Role Northern development, sovereignty/home defence, civil air operations, military training and operations,
search and rescue, peacekeeping support.
Part of Department of National Defence
Headquarters Ottawa, Ontario
Motto "Per Ardua Ad Astra"—"Through Adversity to the Stars"
March "RCAF March Past"
Engagements Battle of Britain, Battle of the Atlantic, European Bombing Campaigns, Battle of Normandy
and subsequent land campaigns
The Royal Canadian Air Force (RCAF) was the air force of Canada from 1924 until 1968 when the
three branches of the Canadian military were merged into the Canadian Forces.
The Second World War
The outbreak of the Second World War saw the RCAF fielding eight of its eleven permanent operational squadrons,
but by October 1939 15 squadrons were available (12 for homeland defence, three for overseas service). There were over 20
different types of aircraft at this point, over half being for training or transport, and the RCAF started the war with only
29 front-line fighter and bomber aircraft. By the end of the war, the RCAF would be the fourth largest allied air force.
On 15 August 1940, during the Battle of Britain, No. 1 (Fighter) Squadron became the first RCAF unit to see action.
During the war, the RCAF had the following three key responsibilities:
British Commonwealth Air Training Plan (BCATP), Canada's massive contribution to training military aviators
would see the RCAF expand to a ubiquitous presence across the country.
Home War Establishment (HWE), fielding 37 squadrons for coastal defence, protection of shipping, air defence and
other duties in Canada
Overseas War Establishment (OWE), headquartered in London, fielding 48 squadrons serving with the
Royal Air Force in Western Europe, the Mediterranean and the Far East.
Bomber Command Lancaster over HamburgThe
RCAF played key roles in the Battle of Britain, antisubmarine warfare during the Battle of the Atlantic, the bombing campaigns
against German industries (particularly with No. 6 Group, RAF Bomber Command), and close support of Allied forces during the
Battle of Normandy and subsequent land campaigns in northwest Europe.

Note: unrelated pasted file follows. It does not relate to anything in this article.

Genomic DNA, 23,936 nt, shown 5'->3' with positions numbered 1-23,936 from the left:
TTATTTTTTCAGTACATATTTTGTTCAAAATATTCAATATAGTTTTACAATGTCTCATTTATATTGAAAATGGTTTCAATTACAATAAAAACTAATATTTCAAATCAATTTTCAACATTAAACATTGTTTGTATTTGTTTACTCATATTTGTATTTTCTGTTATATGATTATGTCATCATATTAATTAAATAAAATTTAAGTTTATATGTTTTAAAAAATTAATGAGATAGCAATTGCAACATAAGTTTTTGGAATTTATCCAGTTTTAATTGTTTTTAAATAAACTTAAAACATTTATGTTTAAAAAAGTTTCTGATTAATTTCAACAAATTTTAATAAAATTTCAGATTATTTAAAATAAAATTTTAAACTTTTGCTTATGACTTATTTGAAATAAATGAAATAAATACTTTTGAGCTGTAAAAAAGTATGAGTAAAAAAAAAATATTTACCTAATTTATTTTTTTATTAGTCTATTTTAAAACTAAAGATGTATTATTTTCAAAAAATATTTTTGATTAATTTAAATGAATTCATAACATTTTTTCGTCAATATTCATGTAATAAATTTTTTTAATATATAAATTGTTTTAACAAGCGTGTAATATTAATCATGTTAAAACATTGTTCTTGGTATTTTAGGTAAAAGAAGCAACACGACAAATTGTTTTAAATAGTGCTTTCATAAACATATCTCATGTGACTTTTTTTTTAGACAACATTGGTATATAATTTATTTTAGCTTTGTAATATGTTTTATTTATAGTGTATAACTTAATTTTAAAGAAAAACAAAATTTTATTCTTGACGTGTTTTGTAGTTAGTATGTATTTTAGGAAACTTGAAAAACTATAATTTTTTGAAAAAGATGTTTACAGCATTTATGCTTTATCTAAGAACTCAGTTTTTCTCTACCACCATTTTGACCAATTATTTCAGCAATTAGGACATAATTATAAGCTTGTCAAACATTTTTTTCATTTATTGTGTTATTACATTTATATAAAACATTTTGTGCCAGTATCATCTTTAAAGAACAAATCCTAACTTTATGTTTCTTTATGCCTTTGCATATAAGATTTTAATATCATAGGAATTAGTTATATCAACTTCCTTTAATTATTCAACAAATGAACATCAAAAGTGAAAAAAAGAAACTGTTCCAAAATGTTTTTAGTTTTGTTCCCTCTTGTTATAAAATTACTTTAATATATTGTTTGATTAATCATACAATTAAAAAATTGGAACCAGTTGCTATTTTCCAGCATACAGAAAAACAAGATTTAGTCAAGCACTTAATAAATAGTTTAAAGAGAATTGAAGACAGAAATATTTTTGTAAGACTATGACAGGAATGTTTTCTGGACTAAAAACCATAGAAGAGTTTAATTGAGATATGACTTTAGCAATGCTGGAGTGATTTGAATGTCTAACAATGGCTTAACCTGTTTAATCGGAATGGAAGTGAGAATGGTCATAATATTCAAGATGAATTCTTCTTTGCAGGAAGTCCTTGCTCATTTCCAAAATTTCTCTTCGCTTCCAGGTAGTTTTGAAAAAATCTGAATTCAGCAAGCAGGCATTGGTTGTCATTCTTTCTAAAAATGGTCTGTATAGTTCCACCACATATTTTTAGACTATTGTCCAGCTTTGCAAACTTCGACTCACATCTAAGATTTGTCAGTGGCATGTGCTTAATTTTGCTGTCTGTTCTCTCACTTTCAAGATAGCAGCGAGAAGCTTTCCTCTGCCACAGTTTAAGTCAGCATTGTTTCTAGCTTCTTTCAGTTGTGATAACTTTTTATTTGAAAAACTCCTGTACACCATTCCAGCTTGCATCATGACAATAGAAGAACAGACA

The RCAF reached peak strength of 215,000 (all ranks) in January 1944 (including 15,000 women). Of that
total, 100,000 were training air and ground personnel in the BCATP, 65,000 with HWE, and 46,000 with OWE. At that time there
were 78 squadrons, 43 at home, 35 overseas. Approximately 13,000 RCAF personnel were either killed or died as prisoners of
war, and another 4000 died during training or from other causes.
Women of the RCAF Women's Division ("WD"s) took over many wartime responsibilities from men, who were made
available for combat and other operational duties and to instruct in British Commonwealth Air Training Plan schools across
Canada. Many WDs also served overseas. Thirty WDs would die during the Second World War.
On the homefront, the RCAF developed a volunteer organization called the Aircraft Identity Corps to assist
in the early detection of enemy aircraft.
The Royal Canadian Air Force used a rank structure similar to that of the Royal Air Force, with the exceptions
of the RCAF having the rank of Warrant Officer 2 and not having the rank of Senior Aircraftsman. Ranks are listed with the
most senior rank at the top.
Air Chief Marshal / maréchal en chef de l'Air
Air Marshal / maréchal de l'Air
Air Vice-Marshal / vice-maréchal
Air Commodore / commodore de l'Air
Group Captain / colonel d'aviation
Wing Commander / lieutenant-colonel
Squadron Leader / commandant d'aviation
Flight Lieutenant / capitaine d'aviation
Flying Officer / lieutenant
Pilot Officer / sous-lieutenant d'aviation
Officer Cadet / élève-officier
Warrant Officer, class 1
/ adjudant de 1re classe
Warrant Officer, class 2 / adjudant de 2e classe
Flight Sergeant / sergent de section
Corporal / caporal
Leading Aircraftman / aviateur-chef
Aircraftman / aviateur
In 1964 the Canadian government decided to merge the RCAF with the Royal Canadian Navy and the Canadian Army
to form the unified Canadian Forces. The aim of the merger was to reduce costs and increase operating efficiency. The
Minister of National Defence, Paul Hellyer stated on 4 November 1966 that "the amalgamation...will provide the flexibility
to enable Canada to meet in the most effective manner the military requirements of the future. It will also establish Canada
as an unquestionable leader in the field of military organization." On 1 February 1968, unification was completed and
the RCAF ceased to exist.
Initially air force and naval aviation personnel were scattered among five commands of the new force, but
in 1975, Canadian Forces Air Command (AIRCOM) was created, and most aviation units were placed under it. AIRCOM preserves
many traditions of the RCAF, such as the RCAF tartan and the command march, "RCAF March Past." In 1988, Canadian air force
personnel returned to the traditional blue uniform colour used by the RCAF, and in 1993 air force formations called wings
were reintroduced within AIRCOM, echoing the similar structure of the RCAF thirty years previously. The army-style ranks which
were instituted upon unification, however, were retained and the RAF-derived RCAF ranks and insignia were not re-adopted.
Second World War Recruiting poster
Photo of F.G."Jerry" Fellows signing document during his post war career with the R.C.A.F.
F.G. Fellows mid 1960's.
Photo of a R.C.A.F. gathering. F.G. Fellows is seated in the back with wife Aileen beside him, closest to
the wall. Notice the different squadron crests in background.
RCAF badge (version with St. Edward's or Queen's crown)